• More years of training. “Many ophthalmology applicants now come in with more than the traditional four years of medical school,” observes Dr. Day. “Some have had previous careers; others have prolonged their time in medical school. Many medical schools now offer options such as a master of public health, or an MBA or PhD in basic clinical research as part of the medical school program. Students take advantage of these options at least in part because there’s a perception that ophthalmology is very competitive. Whatever the motivation, we’re seeing many ophthalmology resident applicants with multiple graduate degrees.”
• Public service experience. “The average ophthalmology applicant has always been pretty strong academically,” notes Dr. Waxman. “What we’re seeing more of today is the more well-rounded individual who, for one thing, has definitely demonstrated an interest in public service. A lot more of our ophthalmology applicants have done volunteer work in ophthalmology or other fields of medicine, or literacy programs. It’s a very rare application we see today in which the applicant hasn’t demonstrated a commitment to serving the community, and that’s heartening.”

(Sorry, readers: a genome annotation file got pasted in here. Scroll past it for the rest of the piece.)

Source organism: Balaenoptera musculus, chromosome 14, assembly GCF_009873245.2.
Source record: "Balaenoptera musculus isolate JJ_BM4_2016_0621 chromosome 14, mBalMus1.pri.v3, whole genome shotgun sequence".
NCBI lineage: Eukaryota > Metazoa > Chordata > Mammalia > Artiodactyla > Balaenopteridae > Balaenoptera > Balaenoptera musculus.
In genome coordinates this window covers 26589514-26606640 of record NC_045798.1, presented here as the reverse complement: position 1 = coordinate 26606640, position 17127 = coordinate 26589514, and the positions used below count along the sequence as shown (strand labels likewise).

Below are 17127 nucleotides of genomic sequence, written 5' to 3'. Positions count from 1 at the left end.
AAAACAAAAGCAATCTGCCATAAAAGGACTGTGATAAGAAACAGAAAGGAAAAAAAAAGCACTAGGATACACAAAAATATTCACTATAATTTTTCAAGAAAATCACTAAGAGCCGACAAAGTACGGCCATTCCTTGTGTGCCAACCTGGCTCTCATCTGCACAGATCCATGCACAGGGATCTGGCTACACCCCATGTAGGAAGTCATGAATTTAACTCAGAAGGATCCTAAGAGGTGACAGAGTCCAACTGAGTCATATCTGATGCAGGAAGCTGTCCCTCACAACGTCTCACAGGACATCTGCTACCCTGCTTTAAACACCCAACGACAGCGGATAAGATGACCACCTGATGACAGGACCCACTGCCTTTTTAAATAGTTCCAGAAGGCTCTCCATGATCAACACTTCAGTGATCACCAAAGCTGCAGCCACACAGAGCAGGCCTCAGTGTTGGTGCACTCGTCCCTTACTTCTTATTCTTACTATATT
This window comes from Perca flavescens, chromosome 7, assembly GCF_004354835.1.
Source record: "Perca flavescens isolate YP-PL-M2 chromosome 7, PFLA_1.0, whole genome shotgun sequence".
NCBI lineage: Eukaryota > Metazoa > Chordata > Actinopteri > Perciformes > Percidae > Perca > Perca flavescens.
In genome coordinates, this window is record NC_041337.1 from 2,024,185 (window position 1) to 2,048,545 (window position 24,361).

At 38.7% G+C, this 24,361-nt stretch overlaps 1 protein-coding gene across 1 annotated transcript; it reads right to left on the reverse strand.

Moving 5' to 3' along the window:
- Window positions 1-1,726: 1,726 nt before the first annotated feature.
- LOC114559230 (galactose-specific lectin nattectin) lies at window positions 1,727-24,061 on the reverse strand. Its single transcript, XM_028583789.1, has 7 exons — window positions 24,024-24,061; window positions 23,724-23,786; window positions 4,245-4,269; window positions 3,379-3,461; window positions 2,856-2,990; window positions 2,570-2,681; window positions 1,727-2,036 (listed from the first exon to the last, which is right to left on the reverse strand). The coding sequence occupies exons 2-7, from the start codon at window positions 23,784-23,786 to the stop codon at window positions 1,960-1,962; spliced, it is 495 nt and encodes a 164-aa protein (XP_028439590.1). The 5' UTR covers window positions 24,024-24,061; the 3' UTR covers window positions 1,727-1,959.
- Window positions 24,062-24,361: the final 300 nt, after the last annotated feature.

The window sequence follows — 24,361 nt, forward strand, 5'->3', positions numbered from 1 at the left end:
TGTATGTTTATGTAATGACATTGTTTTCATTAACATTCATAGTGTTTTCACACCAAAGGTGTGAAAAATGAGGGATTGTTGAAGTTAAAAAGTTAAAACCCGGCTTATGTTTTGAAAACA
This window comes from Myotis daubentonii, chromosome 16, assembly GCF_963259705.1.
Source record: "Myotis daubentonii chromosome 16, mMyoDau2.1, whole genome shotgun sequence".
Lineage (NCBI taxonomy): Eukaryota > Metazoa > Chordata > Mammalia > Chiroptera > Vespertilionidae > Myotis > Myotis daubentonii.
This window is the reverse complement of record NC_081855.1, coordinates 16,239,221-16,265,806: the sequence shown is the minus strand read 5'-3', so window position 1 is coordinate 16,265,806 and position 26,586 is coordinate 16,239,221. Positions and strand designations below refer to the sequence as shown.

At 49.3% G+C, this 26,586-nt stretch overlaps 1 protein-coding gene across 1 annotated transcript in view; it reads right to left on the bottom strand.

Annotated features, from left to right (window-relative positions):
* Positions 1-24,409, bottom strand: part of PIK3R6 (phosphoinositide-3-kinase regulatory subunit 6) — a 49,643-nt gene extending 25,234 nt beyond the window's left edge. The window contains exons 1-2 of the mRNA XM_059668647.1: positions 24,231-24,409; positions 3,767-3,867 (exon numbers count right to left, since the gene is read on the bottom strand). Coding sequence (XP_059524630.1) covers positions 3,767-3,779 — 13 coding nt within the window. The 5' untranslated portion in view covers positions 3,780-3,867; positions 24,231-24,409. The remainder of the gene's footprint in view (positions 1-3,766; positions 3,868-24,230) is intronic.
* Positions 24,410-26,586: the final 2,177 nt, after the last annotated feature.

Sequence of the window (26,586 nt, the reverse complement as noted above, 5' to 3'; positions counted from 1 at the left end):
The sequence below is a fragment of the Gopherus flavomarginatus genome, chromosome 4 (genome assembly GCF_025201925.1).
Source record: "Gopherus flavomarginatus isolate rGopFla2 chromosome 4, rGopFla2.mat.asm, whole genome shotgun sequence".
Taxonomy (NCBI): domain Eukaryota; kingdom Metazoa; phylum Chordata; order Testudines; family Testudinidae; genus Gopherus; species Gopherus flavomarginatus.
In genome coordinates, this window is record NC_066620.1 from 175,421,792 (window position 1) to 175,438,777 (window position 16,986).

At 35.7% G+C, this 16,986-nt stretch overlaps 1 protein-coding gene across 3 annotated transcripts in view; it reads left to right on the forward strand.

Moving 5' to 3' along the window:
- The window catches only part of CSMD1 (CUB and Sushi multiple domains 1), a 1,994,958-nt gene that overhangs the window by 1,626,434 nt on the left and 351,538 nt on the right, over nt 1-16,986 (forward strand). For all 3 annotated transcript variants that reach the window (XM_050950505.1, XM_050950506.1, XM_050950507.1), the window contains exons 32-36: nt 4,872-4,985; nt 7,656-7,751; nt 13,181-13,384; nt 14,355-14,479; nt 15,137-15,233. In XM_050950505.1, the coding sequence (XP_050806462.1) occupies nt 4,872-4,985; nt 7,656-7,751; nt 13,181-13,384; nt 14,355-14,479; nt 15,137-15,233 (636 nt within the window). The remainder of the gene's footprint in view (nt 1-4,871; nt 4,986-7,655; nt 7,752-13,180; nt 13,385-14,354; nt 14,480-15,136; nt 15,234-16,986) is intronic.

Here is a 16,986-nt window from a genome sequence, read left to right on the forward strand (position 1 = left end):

New Generation, New Profile
The American Academy of Ophthalmology’s membership division does a survey of its membership every two years. “We send out about 14,000 surveys to U.S. and international members,” says Tamara R. Fountain, MD, head of the AAO’s member services division. “That includes both U.S. and international members in training, or MITs, defined as residents and fellows still in their training period. This is a fairly representative sample, as about 82 percent of all ophthalmology residents join the academy in their first year of residency. Among the practicing doctors in the U.S. and international member categories, we also look specifically at young ophthalmologists in their first five years of practice, whom we refer to as YOs. Then, we compare the responses from MITs and YOs to those from the membership at large.